World Pneumonia Day

World Pneumonia Day

World Pneumonia Day is observed on 12th November every year. Pneumonia is the largest cause of death in children below the age of 5 years of age, accounting for more child mortality than AIDS, malaria and tuberculosis combined. In the year 2013, more than 90,0000 children died from this disease, which is otherwise preventable and treatable. World Pneumonia Day aims to

  • Raise awareness about pneumonia
  • Promote interventions to protect, prevent and treat pneumonia
  • Generate action to eradicate pneumonia

About Pneumonia

Pneumonia is an infection that occurs in one or both the lungs. It inflames the air sacs of the lungs, filling it with fluid or pus making it difficult for the patient to breathe. The symptoms can range from mild to life-threatening.


  • Bacteria
  • Viruses
  • Mycoplasmas
  • Fungi
  • Various chemicals

Viral pneumonia can sometimes lead to bacterial pneumonia; therefore, it is important to understand the cause of pneumonia because the treatment depends on it.


  • Cough (sometimes with greenish or yellow mucus, or even a little blood)
  • Fever
  • Shivering and chills
  • Shortness of breath
  • Sharp or stabbing chest pain
  • Headache
  • Excessive sweating
  • Loss of appetite, low energy and fatigue
  • Confusion (especially in older people)

These symptoms can vary depending on whether the pneumonia is bacterial or viral. In bacterial pneumonia the body temperature rises, leading to very high fever with sweating, increased breathing and pulse rate. The lips and nails become bluish in color due to lack of oxygen in the blood and the patient may be confused or in a disturbed state of mind. The symptoms of viral pneumonia are similar to that of influenza — fever, dry cough, headache, muscle pain and weakness. Within 12-36 hours there is increased breathing and the cough becomes worse, producing mucus.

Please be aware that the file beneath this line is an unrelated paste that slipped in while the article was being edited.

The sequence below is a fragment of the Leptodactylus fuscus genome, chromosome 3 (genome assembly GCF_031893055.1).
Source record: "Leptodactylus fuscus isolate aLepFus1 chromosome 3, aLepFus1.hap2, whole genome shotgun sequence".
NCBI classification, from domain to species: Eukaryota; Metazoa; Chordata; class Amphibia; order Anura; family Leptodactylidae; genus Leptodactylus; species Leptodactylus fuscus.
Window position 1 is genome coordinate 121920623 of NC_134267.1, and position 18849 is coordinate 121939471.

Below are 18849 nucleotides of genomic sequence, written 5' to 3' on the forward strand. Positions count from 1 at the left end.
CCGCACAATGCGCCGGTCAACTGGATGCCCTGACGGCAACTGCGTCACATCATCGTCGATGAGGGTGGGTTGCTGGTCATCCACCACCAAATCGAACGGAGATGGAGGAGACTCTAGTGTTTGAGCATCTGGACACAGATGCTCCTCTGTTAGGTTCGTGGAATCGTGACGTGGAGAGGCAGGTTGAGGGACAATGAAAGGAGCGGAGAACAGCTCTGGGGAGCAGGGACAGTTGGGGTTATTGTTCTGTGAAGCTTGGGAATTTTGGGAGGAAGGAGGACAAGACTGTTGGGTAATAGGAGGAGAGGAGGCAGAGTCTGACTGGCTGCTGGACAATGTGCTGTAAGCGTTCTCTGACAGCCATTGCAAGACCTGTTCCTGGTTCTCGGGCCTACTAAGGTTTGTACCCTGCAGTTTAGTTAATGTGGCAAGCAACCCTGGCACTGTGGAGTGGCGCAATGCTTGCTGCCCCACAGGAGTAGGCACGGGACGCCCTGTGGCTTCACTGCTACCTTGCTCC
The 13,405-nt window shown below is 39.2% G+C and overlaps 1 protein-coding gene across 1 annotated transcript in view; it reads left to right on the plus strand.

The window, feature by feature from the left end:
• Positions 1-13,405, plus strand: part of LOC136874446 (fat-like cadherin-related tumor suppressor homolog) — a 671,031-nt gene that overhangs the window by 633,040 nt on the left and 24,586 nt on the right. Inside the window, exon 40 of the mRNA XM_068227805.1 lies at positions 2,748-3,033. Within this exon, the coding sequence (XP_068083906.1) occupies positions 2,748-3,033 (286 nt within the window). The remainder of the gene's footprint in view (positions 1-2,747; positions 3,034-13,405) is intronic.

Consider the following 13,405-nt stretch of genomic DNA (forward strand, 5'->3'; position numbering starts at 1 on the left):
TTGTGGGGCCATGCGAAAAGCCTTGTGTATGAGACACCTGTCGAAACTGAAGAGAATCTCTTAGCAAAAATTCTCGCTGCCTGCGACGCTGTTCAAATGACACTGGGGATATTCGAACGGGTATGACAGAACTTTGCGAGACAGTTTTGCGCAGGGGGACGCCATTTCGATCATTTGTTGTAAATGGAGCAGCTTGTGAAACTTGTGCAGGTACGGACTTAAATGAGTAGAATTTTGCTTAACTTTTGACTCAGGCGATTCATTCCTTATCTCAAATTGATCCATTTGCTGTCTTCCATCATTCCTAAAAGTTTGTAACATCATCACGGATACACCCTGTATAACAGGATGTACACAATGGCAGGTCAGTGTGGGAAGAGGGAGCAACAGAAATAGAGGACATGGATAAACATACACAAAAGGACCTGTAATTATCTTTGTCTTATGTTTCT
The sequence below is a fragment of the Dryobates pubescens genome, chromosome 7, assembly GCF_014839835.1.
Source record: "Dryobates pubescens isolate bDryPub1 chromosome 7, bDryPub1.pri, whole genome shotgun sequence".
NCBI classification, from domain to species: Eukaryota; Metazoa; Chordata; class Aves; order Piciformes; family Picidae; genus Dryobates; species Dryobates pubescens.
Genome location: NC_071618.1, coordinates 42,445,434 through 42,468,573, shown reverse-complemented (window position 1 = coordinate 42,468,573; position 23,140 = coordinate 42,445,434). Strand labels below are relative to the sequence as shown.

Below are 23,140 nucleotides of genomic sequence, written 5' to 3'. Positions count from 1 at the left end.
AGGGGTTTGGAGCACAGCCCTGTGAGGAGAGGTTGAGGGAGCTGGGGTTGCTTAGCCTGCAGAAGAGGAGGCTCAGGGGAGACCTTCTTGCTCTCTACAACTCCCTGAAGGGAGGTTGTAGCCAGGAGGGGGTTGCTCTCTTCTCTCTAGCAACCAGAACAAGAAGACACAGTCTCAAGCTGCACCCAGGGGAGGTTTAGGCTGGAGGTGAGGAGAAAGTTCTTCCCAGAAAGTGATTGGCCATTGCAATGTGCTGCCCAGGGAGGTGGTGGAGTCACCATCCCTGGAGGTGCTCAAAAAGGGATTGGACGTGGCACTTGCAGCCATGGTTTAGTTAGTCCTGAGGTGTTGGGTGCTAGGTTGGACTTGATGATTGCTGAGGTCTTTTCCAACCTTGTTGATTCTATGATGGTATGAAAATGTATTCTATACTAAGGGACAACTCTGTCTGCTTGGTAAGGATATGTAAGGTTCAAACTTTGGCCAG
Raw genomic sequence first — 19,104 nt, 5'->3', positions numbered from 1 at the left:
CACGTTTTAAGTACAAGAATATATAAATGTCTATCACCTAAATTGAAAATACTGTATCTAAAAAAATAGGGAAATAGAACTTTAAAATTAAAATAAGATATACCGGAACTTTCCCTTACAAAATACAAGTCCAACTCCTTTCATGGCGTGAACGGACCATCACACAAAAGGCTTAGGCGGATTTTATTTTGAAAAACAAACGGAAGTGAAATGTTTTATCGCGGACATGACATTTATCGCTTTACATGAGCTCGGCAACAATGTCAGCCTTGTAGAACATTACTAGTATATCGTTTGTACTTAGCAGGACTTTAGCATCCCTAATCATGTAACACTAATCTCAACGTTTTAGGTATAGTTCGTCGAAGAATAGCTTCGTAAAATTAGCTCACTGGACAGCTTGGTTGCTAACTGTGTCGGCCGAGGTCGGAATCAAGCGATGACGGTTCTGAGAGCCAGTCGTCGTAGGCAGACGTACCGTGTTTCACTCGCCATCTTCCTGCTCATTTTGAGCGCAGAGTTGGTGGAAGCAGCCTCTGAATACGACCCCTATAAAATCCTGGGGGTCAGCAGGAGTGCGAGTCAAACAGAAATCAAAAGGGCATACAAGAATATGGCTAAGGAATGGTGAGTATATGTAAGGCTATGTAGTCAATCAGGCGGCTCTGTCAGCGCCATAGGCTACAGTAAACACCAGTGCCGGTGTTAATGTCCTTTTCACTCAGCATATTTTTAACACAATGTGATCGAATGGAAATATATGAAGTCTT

Risk factors

  • Smoking and alcohol consumption
  • Any recent viral respiratory infection
  • Difficulty in swallowing (due to stroke, dementia, Parkinson’s disease or other neurological conditions)
  • Serious illnesses, such as heart disease, liver disease, diabetes, asthma
  • Living in a nursing facility, where others may be ill
  • A weak immune system due to illness or certain medications
  • Infants and people aged 65 and above

Some tips to prevent pneumonia:

  1. Vaccination: Infants and small children should get routine routine immunizations against whooping cough(pertussis) from 2 months of age. There are vaccines against pneumococcus, a common cause of bacterial pneumonia.
  2. Wash your hands often, especially after blowing your nose, going to the bathroom, changing diapers, and before eating and cooking food.
  3. Do not smoke. Smoking damages the lung’s ability to fight against the infection.
  4. Stay away from people who have cold, flu or other respiratory tract infections.
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